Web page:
To lose a top team virtually overnight would be extremely bad luck. But when the loss is caused by a jackpot lottery win, the correct response would be warm congratulations, wouldn’t it? Virginia Matthews reports.
Last December a 16-strong syndicate at Warwick-based Hale Products Europe, which employs 75 staff and makes specialist equipment for the emergency services, won a share of £7.6m – a cool £475,000 each.
While none of them – mostly shop floor workers – resigned immediately (some have subsequently) the disruption to other staff and to the business as a whole was considerable, says Mark Noel, operations director.
“For several days we had TV crews and press people coming to interview the winners on-site and, of course, everybody else in the building wanted to share in the excitement too.”
“Although Camelot (the National Lottery operator) helped us manage the publicity process, I would say that the win was a major distraction for some time afterwards, and the problems have continued,” Noel adds.
“We always require people to work extra hours when we are busy and this is understood by staff. But some of the lottery winners have been extremely reluctant to do their share,” he says.
Although Hale Products Group hasn’t banned staff syndicates, the impact of the win is difficult to manage, Noel adds.
What are the odds?
But what are the chances of an employer having specific procedures in place to protect the organisation against the impact of a jackpot win? Almost zero, says Richard Nicolle, partner in employment benefits and practice at law firm Denton Wilde Sapte . “It would be like having procedures to manage an asteroid attack, which is about as likely,” he says.
Unlikely as it may be, the possibility of losing a chunk of staff to the lure of the lottery win is probably enough to send even rational HR practitioners into turmoil. So what protection do employers have in the event of a staff syndicate win?
“In general terms, if an employee wins a fortune and decides never to come to work again, there is little a court can do to compel them,” says Nicolle.
“While this would not be an issue with a relatively junior member of the team on short notice periods of perhaps a week, the situation is far more complex with senior people on six-month notice contracts,” he adds.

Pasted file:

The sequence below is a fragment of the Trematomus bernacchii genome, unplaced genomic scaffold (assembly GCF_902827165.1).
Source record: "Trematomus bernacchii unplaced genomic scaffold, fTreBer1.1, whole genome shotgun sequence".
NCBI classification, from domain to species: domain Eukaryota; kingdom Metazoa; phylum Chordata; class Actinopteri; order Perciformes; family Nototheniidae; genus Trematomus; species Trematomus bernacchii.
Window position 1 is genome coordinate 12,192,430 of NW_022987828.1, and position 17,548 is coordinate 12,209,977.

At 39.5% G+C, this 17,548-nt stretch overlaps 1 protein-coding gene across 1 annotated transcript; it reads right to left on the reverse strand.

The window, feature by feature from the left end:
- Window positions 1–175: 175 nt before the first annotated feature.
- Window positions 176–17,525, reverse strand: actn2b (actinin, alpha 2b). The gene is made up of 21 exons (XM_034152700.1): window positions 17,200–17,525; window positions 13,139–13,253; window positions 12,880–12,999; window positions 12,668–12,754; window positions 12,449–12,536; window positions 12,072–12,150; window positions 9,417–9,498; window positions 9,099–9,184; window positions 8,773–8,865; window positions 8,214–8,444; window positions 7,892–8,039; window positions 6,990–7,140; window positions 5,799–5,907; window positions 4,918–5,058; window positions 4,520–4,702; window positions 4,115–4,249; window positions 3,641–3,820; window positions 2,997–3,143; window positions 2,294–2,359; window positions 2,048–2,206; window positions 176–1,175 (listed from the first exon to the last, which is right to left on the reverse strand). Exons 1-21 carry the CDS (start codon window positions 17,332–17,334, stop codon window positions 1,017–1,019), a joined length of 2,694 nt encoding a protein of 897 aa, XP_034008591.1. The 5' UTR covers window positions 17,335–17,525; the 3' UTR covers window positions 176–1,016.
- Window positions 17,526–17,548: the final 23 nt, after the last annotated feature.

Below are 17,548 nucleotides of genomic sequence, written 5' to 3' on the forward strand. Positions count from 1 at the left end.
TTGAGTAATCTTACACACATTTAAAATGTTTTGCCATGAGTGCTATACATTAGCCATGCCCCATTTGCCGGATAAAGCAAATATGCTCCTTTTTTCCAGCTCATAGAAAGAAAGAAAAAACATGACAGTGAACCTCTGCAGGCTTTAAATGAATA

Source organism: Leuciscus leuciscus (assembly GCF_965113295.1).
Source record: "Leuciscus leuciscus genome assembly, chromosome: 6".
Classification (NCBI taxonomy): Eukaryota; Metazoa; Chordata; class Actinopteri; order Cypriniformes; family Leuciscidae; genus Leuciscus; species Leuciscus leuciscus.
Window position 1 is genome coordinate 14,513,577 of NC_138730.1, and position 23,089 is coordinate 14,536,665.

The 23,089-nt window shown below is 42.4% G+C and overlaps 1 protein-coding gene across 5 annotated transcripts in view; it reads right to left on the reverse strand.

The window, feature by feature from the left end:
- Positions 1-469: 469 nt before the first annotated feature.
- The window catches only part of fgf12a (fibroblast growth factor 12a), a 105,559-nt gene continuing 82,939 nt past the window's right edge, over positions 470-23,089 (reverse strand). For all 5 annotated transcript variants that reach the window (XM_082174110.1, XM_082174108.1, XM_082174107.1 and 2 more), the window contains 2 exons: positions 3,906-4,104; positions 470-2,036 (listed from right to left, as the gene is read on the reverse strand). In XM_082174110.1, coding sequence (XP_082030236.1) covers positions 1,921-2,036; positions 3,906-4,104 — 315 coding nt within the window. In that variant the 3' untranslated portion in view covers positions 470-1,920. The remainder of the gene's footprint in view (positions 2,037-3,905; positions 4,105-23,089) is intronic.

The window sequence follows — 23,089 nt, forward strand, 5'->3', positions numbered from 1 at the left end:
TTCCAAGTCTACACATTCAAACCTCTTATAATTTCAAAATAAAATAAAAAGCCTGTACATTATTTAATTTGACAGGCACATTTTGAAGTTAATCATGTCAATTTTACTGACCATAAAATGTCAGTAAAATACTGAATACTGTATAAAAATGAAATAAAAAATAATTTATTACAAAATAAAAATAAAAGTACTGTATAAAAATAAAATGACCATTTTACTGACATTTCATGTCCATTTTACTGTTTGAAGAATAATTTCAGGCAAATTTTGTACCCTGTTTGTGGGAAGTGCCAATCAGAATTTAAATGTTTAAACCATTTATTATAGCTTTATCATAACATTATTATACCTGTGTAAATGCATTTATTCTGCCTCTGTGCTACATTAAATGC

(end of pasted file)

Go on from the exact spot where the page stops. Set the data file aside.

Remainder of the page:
“If your lottery winner is the head of IT, say, and their departure may threaten the health of the business or even prevent you from participating in important pitches, there may be grounds for a breach of contract action, just as if they had gone to work for a competitor.”
“If you were aware that this person had recently won several million on a Euro Rollover game it may also be worth your while to look for damages,” Nicolle adds.
Before you start panicking, however, Camelot has some reassuring findings. The lottery operator claims that 52% of big jackpot winners actually choose to stay at work for several months after their numbers have come up, even if they subsequently quit to enjoy a millionaire lifestyle. So employers should have a bit of time to work out what to do in the event of a senior-level employee or team leaving.
“We are very conscious though that for smaller, perhaps family-run firms, the level of media interest in a jackpot win can be intimidating, particularly so if it involves a large or otherwise significant group of employees,” says Dot Renshaw, head of player services at Camelot.
“Some organisations are happy to have press conferences on the premises because it can be good publicity for them, and because it can even attract new and curious clients who want to meet the latest multimillionaires and hope the good luck will rub off.”